I'm now seeding some of these houses with a bit of loot from squatters, padding out the house list to a respectable size. The abandoned houses function just like ordinary houses---they still have an owner, still log security tapes, still gather bounties by killing robbers. Many of them are still dangerous, and some of them still have significant puzzles in tact. Furthermore, and owner can return at any time and claim the squatter loot for themselves, so you are still stealing from someone, and further wrecking someone's house. There are lots of interesting philosophical questions about the status of abandoned property, of course.

But the neighborhood is now a bit like Las Vegas, post-housing-crash.

Full details are here:

http://thecastledoctrine.net/forums/viewtopic.php?id=3169


Enjoy!

Jason
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Articles

“A powerful, memorable game.”
Alec Meer --- Rock, Paper, Shotgun

“Merciless and thoughtfully-designed... A brilliant but horrifying depiction of a risk society at war with itself.”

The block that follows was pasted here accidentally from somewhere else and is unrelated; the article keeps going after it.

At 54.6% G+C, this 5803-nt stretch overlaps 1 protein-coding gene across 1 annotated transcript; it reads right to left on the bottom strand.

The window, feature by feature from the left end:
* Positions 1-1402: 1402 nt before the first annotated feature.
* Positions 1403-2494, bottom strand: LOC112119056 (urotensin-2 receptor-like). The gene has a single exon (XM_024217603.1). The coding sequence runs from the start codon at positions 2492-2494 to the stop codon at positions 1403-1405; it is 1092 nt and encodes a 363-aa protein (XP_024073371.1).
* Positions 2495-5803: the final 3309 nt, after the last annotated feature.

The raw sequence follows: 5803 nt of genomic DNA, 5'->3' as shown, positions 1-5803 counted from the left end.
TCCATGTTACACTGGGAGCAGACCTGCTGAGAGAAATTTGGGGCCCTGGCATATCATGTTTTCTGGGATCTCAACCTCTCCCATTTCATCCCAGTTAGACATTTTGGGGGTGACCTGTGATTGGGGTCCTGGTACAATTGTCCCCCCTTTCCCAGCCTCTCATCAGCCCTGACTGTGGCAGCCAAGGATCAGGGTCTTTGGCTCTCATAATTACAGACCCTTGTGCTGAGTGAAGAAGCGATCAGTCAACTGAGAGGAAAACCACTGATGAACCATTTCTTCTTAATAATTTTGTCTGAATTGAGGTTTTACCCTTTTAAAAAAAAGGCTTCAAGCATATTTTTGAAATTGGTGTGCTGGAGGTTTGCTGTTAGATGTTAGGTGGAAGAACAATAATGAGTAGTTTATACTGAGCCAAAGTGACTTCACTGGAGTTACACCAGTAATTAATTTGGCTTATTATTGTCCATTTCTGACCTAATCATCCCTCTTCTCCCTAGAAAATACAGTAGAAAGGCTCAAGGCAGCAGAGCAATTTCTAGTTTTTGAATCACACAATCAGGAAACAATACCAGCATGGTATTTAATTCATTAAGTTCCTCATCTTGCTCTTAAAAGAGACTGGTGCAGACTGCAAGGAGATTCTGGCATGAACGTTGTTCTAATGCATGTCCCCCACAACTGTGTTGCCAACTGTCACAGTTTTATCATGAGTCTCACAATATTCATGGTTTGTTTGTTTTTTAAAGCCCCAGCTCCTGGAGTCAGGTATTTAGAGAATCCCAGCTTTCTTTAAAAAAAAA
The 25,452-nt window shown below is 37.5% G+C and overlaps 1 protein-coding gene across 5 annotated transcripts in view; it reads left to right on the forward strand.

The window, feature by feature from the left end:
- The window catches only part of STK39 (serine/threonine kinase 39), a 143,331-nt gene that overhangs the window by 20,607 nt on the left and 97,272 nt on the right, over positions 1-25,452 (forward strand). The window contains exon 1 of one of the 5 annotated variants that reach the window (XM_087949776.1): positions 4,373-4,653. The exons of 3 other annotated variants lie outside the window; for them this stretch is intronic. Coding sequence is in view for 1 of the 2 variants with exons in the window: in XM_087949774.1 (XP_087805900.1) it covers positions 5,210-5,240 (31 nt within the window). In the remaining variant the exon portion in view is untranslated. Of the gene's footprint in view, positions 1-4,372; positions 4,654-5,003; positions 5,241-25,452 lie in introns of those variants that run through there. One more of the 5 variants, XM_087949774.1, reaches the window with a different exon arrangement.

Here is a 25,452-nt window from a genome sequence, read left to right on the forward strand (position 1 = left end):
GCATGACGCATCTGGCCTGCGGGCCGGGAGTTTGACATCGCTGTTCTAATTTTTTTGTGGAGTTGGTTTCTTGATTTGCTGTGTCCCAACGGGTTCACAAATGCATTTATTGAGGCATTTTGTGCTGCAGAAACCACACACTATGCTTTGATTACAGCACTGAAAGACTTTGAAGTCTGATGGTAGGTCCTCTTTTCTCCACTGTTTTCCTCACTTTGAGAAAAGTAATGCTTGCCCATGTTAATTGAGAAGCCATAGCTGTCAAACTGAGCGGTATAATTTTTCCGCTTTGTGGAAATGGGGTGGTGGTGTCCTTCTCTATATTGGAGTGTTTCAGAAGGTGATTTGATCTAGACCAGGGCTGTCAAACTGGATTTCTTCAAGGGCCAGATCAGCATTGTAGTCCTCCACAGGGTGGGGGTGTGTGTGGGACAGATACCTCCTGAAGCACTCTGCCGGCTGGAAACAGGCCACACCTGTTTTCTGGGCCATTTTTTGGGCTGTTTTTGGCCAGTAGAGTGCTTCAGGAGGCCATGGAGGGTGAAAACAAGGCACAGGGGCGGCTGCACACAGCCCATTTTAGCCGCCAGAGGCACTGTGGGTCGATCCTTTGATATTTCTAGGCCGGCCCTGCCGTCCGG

85/100 – Patrick Carlson --- PC Gamer

“The most disturbing game I've ever played.”
Russ Pitts (discussing his 5/10 Polygon review)

À propos de ce jeu

The Castle Doctrine is a massively-multiplayer game of burglary and home defense. It's 1991, and things are bad. You're a guy with a house and family. Other players are coming to take what's yours. Build security to stop them. Study their houses, buy tools, and break in to take what's theirs. Everything you do is permanent.

I'm Jason Rohrer, and The Castle Doctrine is my 10th game. It's a bit hard to describe, because there's never been anything quite like it before. It's a brutal game in terms of its perma-death and perma-destruction consequences, and it is turn-based, so it's rather Rogue-like. But building such a brutal game in a multiplayer context, with absolutely no cushion between players to stop them from brutalizing each other, is quite strange and new.